Rebecca Saxe studies human social cognition, using a combination of behavioral testing and brain imaging technologies. She is best known for her work on brain regions specialized for abstract concepts such as “theory of mind” tasks that involve understanding the mental states of other people. While it was previously known that humans and animals have brain regions that are specialized for basic functions such as visual recognition and motor control, this was the first example of a brain region specialized for constructing abstract thoughts. Saxe continues to study this region and has found that it is involved when we make moral judgements about other people. She is also exploring its possible role in autism, where the ability to understand other people’s beliefs and motivations is often impaired. A major area of her work involves looking at how and when these specialized brain regions form in children.
A major theme of Saxe’s research is the development of the human brain during early infancy. She has developed new methods for scanning young babies, which she is using to study the emergence of specialized visual areas that respond selectively to different categories of stimuli, including faces and scenes. Her work has revealed that the large-scale organization of the infant visual system is surprisingly similar to that of adults. She is currently examining how experience interacts with the intrinsic wiring of the newborn brain to shape its subsequent development. Saxe also studies what happens to brain regions when function is impaired, for example examining how neural representations of abstract concepts such as theory of mind develop in the absence of vision.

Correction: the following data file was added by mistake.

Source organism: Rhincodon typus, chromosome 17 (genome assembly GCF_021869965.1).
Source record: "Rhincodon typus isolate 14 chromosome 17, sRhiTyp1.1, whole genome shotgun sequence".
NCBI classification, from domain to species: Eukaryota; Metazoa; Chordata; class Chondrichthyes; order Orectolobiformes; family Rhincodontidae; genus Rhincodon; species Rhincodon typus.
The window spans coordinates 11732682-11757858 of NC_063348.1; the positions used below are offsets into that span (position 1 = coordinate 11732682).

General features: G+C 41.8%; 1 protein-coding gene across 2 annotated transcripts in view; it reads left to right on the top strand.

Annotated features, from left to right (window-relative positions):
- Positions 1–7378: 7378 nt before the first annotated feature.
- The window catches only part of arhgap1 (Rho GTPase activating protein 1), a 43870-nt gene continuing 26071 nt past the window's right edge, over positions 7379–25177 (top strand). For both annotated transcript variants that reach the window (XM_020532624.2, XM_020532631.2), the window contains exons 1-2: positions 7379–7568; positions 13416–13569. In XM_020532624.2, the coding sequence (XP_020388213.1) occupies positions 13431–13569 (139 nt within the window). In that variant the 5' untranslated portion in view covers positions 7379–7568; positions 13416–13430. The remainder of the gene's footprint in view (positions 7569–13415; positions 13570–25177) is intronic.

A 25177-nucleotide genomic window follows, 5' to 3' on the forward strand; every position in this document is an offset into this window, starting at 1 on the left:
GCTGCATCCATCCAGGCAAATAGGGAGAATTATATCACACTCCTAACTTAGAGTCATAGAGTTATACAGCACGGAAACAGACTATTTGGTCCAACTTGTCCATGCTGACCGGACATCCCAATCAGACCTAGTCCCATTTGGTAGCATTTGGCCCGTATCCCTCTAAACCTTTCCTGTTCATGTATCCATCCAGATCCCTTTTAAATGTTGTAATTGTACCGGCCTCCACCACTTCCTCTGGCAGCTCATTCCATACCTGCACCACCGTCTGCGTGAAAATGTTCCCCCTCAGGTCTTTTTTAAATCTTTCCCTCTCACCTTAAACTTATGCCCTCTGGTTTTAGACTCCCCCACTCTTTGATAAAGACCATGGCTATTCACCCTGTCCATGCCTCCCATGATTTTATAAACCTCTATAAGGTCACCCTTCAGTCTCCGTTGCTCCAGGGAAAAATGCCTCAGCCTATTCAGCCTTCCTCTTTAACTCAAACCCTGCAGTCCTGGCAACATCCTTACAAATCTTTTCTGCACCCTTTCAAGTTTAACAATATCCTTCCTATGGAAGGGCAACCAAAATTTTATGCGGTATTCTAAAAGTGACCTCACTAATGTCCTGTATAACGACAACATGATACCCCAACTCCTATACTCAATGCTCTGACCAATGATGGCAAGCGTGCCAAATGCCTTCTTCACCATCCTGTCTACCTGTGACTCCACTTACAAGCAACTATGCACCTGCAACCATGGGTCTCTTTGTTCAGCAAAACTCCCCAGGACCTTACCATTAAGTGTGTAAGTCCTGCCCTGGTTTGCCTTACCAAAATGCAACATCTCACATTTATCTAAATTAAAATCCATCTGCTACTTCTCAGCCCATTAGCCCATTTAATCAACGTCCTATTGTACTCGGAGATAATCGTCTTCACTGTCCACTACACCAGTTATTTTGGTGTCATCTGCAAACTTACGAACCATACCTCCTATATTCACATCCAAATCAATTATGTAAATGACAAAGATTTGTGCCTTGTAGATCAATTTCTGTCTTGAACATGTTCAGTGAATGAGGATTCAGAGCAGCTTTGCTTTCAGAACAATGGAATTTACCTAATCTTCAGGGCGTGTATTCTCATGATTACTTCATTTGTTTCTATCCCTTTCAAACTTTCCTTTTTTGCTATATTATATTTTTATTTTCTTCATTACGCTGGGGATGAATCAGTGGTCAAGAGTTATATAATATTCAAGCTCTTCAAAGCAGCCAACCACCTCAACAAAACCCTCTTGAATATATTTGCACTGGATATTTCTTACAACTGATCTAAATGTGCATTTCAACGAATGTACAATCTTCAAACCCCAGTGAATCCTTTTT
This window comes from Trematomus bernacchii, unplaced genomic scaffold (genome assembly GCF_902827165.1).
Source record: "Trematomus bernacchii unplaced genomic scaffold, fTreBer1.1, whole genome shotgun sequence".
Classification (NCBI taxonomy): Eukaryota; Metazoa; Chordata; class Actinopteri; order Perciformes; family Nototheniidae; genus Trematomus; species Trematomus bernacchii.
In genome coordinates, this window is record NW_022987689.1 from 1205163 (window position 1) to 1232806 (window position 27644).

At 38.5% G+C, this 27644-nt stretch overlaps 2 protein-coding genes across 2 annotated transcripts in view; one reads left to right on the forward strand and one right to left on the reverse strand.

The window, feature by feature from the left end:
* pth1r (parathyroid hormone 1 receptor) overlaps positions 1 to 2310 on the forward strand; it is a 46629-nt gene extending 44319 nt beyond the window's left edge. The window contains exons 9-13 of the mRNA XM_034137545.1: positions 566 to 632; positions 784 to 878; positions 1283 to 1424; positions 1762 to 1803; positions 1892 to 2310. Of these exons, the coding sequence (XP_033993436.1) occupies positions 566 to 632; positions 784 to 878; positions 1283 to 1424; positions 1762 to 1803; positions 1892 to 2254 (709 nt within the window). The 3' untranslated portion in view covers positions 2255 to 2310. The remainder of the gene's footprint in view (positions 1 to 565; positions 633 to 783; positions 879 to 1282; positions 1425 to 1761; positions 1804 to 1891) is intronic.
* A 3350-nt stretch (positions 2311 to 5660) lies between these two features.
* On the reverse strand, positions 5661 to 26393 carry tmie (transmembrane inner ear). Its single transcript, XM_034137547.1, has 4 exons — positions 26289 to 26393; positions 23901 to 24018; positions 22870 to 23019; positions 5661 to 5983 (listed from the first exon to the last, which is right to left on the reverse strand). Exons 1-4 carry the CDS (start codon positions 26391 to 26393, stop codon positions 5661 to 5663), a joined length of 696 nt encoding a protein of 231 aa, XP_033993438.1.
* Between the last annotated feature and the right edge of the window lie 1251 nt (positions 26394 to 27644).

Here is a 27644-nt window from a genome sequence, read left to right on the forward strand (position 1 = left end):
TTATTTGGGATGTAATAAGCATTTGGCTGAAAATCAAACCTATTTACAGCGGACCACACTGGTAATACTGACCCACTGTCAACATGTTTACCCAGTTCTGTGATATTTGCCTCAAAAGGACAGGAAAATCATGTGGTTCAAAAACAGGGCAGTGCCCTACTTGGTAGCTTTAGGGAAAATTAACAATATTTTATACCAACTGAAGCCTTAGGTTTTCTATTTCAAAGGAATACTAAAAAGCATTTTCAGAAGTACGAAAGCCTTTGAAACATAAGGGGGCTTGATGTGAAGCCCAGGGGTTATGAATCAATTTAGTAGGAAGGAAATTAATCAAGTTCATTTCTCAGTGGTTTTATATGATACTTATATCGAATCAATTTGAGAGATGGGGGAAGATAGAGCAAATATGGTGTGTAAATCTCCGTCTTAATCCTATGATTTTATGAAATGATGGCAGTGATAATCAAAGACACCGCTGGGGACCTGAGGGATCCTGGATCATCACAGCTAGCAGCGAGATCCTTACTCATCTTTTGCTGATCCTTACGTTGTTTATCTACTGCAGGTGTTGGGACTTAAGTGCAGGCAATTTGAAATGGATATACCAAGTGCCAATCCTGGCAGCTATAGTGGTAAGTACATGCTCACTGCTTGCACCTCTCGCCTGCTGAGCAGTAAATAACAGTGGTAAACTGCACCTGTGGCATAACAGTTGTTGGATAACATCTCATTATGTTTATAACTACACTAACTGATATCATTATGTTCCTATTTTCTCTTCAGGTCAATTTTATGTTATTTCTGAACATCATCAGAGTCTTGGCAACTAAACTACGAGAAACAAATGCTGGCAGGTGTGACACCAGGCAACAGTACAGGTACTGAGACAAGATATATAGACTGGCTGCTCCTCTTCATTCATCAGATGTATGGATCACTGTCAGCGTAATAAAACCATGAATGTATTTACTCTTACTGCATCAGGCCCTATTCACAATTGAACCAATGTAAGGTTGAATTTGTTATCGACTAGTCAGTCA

Rebecca Saxe is an associate investigator of the McGovern Institute and the John W. Jarve (1978) Professor in Brain and Cognitive Sciences. She obtained her PhD from MIT and was a Harvard Junior Fellow before joining the MIT faculty in 2006. She was awarded tenure in 2011.
Honors and Awards
Member, American Academy of Arts and Sciences, 2022
Guggenheim Fellow, 2020
MIT Committed to Caring Award, 2018
Fellow, American Psychological Association, 2018
MIT Department of BCS Awards for Excellence: in Graduate Mentoring; and in Undergraduate Teaching, 2017
Arthur C Smith Award for dedication to student life and learning, MIT, 2015
Troland Award, National Academy of Sciences, 2014
Young Global Leader in the World Economic Forum, 2012
Doc Edgerton Junior Faculty Achievement award, MIT, 2011
School of Science Prize for Undergraduate Teaching, MIT, 2010
American Psychological Association Robert L. Fantz Award for Young Psychologists, 2009
Cognitive Neuroscience Society Young Investigator Award, 2008
Popular Science “Brilliant 10” scientists under 40, 2008
Kamps, FS, Richardson, H, Murty, NAR, Kanwisher, N, Saxe, R. Using child-friendly movie stimuli to study the development of face, place, and object regions from age 3 to 12 years. Hum Brain Mapp. 2022;43 (9):2782-2800. doi: 10.1002/hbm.25815. PubMed PMID:35274789 PubMed Central PMC9120553.
Thomas, AJ, Woo, B, Nettle, D, Spelke, E, Saxe, R. Early concepts of intimacy: Young humans use saliva sharing to infer close relationships. Science. 2022;375 (6578):311-315. doi: 10.1126/science.abh1054. PubMed PMID:35050656 .
Tomova, L, Wang, KL, Thompson, T, Matthews, GA, Takahashi, A, Tye, KM et al.. Author Correction: Acute social isolation evokes midbrain craving responses similar to hunger. Nat Neurosci. 2022;25 (3):399. doi: 10.1038/s41593-021-01004-2. PubMed PMID:34992257 .